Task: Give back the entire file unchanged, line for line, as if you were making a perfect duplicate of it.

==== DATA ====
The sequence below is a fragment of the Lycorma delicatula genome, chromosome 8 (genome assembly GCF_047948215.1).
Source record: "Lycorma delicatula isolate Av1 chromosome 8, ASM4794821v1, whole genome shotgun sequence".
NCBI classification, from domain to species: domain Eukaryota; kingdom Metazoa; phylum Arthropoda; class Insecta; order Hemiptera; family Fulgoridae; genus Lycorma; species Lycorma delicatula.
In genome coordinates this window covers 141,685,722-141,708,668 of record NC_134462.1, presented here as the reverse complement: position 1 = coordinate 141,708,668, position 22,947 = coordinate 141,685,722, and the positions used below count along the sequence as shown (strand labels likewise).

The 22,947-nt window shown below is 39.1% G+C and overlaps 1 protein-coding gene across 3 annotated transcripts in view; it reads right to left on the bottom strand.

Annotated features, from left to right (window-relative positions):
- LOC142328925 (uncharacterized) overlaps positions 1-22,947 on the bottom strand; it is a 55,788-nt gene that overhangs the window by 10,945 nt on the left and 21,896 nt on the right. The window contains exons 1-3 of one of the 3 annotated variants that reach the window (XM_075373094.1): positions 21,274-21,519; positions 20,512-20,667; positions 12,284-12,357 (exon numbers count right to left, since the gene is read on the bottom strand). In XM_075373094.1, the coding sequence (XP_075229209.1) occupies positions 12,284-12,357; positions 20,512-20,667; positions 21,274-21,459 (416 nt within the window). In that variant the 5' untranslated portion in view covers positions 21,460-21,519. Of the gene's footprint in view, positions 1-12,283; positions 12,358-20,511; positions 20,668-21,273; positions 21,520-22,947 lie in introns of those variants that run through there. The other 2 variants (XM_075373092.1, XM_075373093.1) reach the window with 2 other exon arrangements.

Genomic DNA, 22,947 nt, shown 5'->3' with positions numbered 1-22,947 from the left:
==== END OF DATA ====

The sequence below is a fragment of the Lycorma delicatula genome, chromosome 8 (genome assembly GCF_047948215.1).
Source record: "Lycorma delicatula isolate Av1 chromosome 8, ASM4794821v1, whole genome shotgun sequence".
NCBI classification, from domain to species: domain Eukaryota; kingdom Metazoa; phylum Arthropoda; class Insecta; order Hemiptera; family Fulgoridae; genus Lycorma; species Lycorma delicatula.
In genome coordinates this window covers 141,685,722-141,708,668 of record NC_134462.1, presented here as the reverse complement: position 1 = coordinate 141,708,668, position 22,947 = coordinate 141,685,722, and the positions used below count along the sequence as shown (strand labels likewise).

The 22,947-nt window shown below is 39.1% G+C and overlaps 1 protein-coding gene across 3 annotated transcripts in view; it reads right to left on the bottom strand.

Annotated features, from left to right (window-relative positions):
- LOC142328925 (uncharacterized) overlaps positions 1-22,947 on the bottom strand; it is a 55,788-nt gene that overhangs the window by 10,945 nt on the left and 21,896 nt on the right. The window contains exons 1-3 of one of the 3 annotated variants that reach the window (XM_075373094.1): positions 21,274-21,519; positions 20,512-20,667; positions 12,284-12,357 (exon numbers count right to left, since the gene is read on the bottom strand). In XM_075373094.1, the coding sequence (XP_075229209.1) occupies positions 12,284-12,357; positions 20,512-20,667; positions 21,274-21,459 (416 nt within the window). In that variant the 5' untranslated portion in view covers positions 21,460-21,519. Of the gene's footprint in view, positions 1-12,283; positions 12,358-20,511; positions 20,668-21,273; positions 21,520-22,947 lie in introns of those variants that run through there. The other 2 variants (XM_075373092.1, XM_075373093.1) reach the window with 2 other exon arrangements.

Genomic DNA, 22,947 nt, shown 5'->3' with positions numbered 1-22,947 from the left: